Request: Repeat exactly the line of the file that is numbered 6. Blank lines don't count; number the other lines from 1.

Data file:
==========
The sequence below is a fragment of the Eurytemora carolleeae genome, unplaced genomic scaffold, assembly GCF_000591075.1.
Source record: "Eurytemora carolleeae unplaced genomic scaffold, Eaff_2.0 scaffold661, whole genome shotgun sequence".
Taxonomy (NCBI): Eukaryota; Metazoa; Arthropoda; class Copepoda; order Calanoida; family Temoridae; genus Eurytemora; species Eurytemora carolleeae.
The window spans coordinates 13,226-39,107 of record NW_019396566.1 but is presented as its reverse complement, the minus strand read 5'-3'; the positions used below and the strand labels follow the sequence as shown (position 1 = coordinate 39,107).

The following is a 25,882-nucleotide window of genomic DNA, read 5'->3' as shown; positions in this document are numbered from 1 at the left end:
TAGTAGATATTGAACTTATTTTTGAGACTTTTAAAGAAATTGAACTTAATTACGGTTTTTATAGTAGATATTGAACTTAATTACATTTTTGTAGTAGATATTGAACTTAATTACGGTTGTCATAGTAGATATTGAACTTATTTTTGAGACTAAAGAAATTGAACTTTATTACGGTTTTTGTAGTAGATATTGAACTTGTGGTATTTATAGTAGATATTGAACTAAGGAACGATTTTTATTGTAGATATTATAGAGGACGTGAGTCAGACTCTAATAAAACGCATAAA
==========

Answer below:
TAGTAGATATTGAACTTATTTTTGAGACTTTTAAAGAAATTGAACTTAATTACGGTTTTTATAGTAGATATTGAACTTAATTACATTTTTGTAGTAGATATTGAACTTAATTACGGTTGTCATAGTAGATATTGAACTTATTTTTGAGACTAAAGAAATTGAACTTTATTACGGTTTTTGTAGTAGATATTGAACTTGTGGTATTTATAGTAGATATTGAACTAAGGAACGATTTTTATTGTAGATATTATAGAGGACGTGAGTCAGACTCTAATAAAACGCATAAA